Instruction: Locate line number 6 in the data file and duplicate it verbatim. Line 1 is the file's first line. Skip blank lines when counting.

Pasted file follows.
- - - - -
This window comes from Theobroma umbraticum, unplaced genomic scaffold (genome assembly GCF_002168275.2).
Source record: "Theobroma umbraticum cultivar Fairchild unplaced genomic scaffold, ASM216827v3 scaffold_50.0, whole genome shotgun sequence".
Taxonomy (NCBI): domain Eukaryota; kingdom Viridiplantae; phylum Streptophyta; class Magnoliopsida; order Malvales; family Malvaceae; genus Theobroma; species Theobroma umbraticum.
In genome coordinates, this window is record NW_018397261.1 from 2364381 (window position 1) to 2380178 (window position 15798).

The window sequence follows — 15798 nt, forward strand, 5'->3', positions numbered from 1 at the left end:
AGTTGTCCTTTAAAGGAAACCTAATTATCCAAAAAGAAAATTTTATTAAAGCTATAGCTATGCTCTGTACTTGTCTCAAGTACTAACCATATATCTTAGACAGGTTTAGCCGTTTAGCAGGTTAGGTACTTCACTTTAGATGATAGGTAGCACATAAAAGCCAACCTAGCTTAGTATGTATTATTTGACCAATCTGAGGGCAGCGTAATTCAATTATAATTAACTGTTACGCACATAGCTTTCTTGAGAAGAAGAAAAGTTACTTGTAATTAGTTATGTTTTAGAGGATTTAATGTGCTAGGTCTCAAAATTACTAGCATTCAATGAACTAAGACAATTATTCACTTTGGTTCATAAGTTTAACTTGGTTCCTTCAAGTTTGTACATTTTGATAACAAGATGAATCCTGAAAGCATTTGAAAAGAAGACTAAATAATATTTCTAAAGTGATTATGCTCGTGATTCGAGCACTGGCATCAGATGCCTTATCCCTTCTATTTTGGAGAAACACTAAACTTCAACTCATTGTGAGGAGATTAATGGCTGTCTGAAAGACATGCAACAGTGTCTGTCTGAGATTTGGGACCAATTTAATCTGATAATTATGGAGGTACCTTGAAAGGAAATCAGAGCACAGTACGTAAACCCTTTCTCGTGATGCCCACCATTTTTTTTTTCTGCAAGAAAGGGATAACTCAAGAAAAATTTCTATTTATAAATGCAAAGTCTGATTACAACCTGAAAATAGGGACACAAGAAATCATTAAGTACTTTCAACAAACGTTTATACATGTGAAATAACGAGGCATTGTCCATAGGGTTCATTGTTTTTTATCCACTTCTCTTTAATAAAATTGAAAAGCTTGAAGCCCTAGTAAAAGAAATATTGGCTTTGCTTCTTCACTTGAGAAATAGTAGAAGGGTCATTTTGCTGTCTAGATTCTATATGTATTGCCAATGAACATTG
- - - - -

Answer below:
AGTTGTCCTTTAAAGGAAACCTAATTATCCAAAAAGAAAATTTTATTAAAGCTATAGCTATGCTCTGTACTTGTCTCAAGTACTAACCATATATCTTAGACAGGTTTAGCCGTTTAGCAGGTTAGGTACTTCACTTTAGATGATAGGTAGCACATAAAAGCCAACCTAGCTTAGTATGTATTATTTGACCAATCTGAGGGCAGCGTAATTCAATTATAATTAACTGTTACGCACATAGCTTTCTTGAGAAGAAGAAAAGTTACTTGTAATTAGTTATGTTTTAGAGGATTTAATGTGCTAGGTCTCAAAATTACTAGCATTCAATGAACTAAGACAATTATTCACTTTGGTTCATAAGTTTAACTTGGTTCCTTCAAGTTTGTACATTTTGATAACAAGATGAATCCTGAAAGCATTTGAAAAGAAGACTAAATAATATTTCTAAAGTGATTATGCTCGTGATTCGAGCACTGGCATCAGATGCCTTATCCCTTCTATTTTGGAGAAACACTAAACTTCAACTCATTGTGAGGAGATTAATGGCTGTCTGAAAGACATGCAACAGTGTCTGTCTGAGATTTGGGACCAATTTAATCTGATAATTATGGAGGTACCTTGAAAGGAAATCAGAGCACAGTACGTAAACCCTTTCTCGTGATGCCCACCATTTTTTTTTTCTGCAAGAAAGGGATAACTCAAGAAAAATTTCTATTTATAAATGCAAAGTCTGATTACAACCTGAAAATAGGGACACAAGAAATCATTAAGTACTTTCAACAAACGTTTATACATGTGAAATAACGAGGCATTGTCCATAGGGTTCATTGTTTTTTATCCACTTCTCTTTAATAAAATTGAAAAGCTTGAAGCCCTAGTAAAAGAAATATTGGCTTTGCTTCTTCACTTGAGAAATAGTAGAAGGGTCATTTTGCTGTCTAGATTCTATATGTATTGCCAATGAACATTG